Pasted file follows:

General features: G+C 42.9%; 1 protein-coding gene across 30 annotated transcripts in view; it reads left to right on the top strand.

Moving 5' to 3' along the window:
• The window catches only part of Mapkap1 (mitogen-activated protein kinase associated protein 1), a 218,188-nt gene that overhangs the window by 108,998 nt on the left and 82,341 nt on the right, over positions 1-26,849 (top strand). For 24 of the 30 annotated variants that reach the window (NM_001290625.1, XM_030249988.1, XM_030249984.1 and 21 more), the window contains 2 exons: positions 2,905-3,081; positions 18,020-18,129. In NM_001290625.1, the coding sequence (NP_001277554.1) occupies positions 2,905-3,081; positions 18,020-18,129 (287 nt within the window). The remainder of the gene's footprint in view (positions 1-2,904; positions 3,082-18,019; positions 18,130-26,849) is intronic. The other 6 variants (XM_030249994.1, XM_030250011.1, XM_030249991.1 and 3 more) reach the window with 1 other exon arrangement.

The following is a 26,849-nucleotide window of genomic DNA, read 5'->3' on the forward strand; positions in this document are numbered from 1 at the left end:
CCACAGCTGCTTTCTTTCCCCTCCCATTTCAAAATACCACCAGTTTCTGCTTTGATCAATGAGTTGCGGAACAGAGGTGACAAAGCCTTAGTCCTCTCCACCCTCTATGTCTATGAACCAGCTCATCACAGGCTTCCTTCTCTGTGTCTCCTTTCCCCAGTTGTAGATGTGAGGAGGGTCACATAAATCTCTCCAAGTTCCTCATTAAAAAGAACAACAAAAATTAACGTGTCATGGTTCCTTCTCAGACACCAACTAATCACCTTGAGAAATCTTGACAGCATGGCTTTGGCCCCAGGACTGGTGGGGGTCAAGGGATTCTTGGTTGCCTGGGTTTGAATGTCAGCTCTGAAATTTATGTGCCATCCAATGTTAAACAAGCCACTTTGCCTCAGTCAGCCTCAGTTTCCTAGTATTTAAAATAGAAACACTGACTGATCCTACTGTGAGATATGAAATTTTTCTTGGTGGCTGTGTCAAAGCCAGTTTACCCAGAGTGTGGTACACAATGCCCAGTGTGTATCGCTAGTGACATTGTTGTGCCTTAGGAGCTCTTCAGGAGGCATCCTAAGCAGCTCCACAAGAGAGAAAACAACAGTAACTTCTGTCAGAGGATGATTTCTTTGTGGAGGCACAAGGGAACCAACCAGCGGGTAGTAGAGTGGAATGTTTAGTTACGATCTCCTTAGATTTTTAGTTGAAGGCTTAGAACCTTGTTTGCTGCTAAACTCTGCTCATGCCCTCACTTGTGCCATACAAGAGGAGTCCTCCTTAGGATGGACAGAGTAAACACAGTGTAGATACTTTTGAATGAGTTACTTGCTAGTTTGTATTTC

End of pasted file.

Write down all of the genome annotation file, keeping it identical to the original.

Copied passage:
General features: G+C 42.9%; 1 protein-coding gene across 30 annotated transcripts in view; it reads left to right on the top strand.

Moving 5' to 3' along the window:
• The window catches only part of Mapkap1 (mitogen-activated protein kinase associated protein 1), a 218,188-nt gene that overhangs the window by 108,998 nt on the left and 82,341 nt on the right, over positions 1-26,849 (top strand). For 24 of the 30 annotated variants that reach the window (NM_001290625.1, XM_030249988.1, XM_030249984.1 and 21 more), the window contains 2 exons: positions 2,905-3,081; positions 18,020-18,129. In NM_001290625.1, the coding sequence (NP_001277554.1) occupies positions 2,905-3,081; positions 18,020-18,129 (287 nt within the window). The remainder of the gene's footprint in view (positions 1-2,904; positions 3,082-18,019; positions 18,130-26,849) is intronic. The other 6 variants (XM_030249994.1, XM_030250011.1, XM_030249991.1 and 3 more) reach the window with 1 other exon arrangement.

The following is a 26,849-nucleotide window of genomic DNA, read 5'->3' on the forward strand; positions in this document are numbered from 1 at the left end:
CCACAGCTGCTTTCTTTCCCCTCCCATTTCAAAATACCACCAGTTTCTGCTTTGATCAATGAGTTGCGGAACAGAGGTGACAAAGCCTTAGTCCTCTCCACCCTCTATGTCTATGAACCAGCTCATCACAGGCTTCCTTCTCTGTGTCTCCTTTCCCCAGTTGTAGATGTGAGGAGGGTCACATAAATCTCTCCAAGTTCCTCATTAAAAAGAACAACAAAAATTAACGTGTCATGGTTCCTTCTCAGACACCAACTAATCACCTTGAGAAATCTTGACAGCATGGCTTTGGCCCCAGGACTGGTGGGGGTCAAGGGATTCTTGGTTGCCTGGGTTTGAATGTCAGCTCTGAAATTTATGTGCCATCCAATGTTAAACAAGCCACTTTGCCTCAGTCAGCCTCAGTTTCCTAGTATTTAAAATAGAAACACTGACTGATCCTACTGTGAGATATGAAATTTTTCTTGGTGGCTGTGTCAAAGCCAGTTTACCCAGAGTGTGGTACACAATGCCCAGTGTGTATCGCTAGTGACATTGTTGTGCCTTAGGAGCTCTTCAGGAGGCATCCTAAGCAGCTCCACAAGAGAGAAAACAACAGTAACTTCTGTCAGAGGATGATTTCTTTGTGGAGGCACAAGGGAACCAACCAGCGGGTAGTAGAGTGGAATGTTTAGTTACGATCTCCTTAGATTTTTAGTTGAAGGCTTAGAACCTTGTTTGCTGCTAAACTCTGCTCATGCCCTCACTTGTGCCATACAAGAGGAGTCCTCCTTAGGATGGACAGAGTAAACACAGTGTAGATACTTTTGAATGAGTTACTTGCTAGTTTGTATTTC